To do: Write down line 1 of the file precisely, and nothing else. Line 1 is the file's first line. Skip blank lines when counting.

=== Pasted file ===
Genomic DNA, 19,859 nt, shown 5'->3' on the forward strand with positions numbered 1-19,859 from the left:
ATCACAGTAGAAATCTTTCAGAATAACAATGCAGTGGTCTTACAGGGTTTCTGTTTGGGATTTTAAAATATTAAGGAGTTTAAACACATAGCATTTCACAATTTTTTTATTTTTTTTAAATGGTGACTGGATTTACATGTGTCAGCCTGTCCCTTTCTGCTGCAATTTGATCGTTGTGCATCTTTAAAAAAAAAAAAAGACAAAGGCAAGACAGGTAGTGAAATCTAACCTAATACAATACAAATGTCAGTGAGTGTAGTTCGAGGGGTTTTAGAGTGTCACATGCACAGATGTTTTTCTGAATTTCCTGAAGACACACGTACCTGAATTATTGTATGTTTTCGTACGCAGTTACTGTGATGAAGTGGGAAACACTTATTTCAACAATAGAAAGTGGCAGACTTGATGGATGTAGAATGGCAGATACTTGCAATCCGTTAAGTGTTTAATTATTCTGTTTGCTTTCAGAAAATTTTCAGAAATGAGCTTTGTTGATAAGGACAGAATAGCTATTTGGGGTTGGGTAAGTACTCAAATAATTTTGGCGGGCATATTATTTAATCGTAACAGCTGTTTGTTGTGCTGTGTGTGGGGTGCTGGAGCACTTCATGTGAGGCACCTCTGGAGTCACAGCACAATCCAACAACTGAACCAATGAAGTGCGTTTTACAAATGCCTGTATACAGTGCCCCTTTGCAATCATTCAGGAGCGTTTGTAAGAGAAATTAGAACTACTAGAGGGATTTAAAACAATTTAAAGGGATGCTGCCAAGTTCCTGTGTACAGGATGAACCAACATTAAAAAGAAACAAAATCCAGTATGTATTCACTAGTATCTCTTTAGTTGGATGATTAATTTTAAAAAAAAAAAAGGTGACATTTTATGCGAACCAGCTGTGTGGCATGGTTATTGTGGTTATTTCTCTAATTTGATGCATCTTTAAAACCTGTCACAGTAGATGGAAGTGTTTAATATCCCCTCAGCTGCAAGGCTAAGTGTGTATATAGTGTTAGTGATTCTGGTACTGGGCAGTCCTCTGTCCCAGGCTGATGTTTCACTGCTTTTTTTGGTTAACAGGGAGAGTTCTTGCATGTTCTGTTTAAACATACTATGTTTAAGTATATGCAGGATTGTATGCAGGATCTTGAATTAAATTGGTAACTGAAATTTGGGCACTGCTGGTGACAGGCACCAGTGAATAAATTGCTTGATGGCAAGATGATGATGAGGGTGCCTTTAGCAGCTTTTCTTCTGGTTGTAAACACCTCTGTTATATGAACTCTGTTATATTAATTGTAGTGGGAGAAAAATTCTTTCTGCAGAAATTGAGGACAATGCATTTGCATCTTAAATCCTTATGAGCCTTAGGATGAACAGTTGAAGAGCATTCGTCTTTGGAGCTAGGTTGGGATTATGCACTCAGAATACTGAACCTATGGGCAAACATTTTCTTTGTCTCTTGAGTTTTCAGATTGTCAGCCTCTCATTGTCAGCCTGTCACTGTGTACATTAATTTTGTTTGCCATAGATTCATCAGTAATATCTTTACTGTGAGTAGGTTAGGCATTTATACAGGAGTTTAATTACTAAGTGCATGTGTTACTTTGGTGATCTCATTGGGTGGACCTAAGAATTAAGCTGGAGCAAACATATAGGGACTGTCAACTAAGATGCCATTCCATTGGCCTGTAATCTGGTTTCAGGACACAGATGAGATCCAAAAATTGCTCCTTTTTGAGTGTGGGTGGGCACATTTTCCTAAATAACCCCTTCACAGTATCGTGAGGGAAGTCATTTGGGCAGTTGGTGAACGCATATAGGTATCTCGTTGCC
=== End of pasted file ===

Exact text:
Genomic DNA, 19,859 nt, shown 5'->3' on the forward strand with positions numbered 1-19,859 from the left: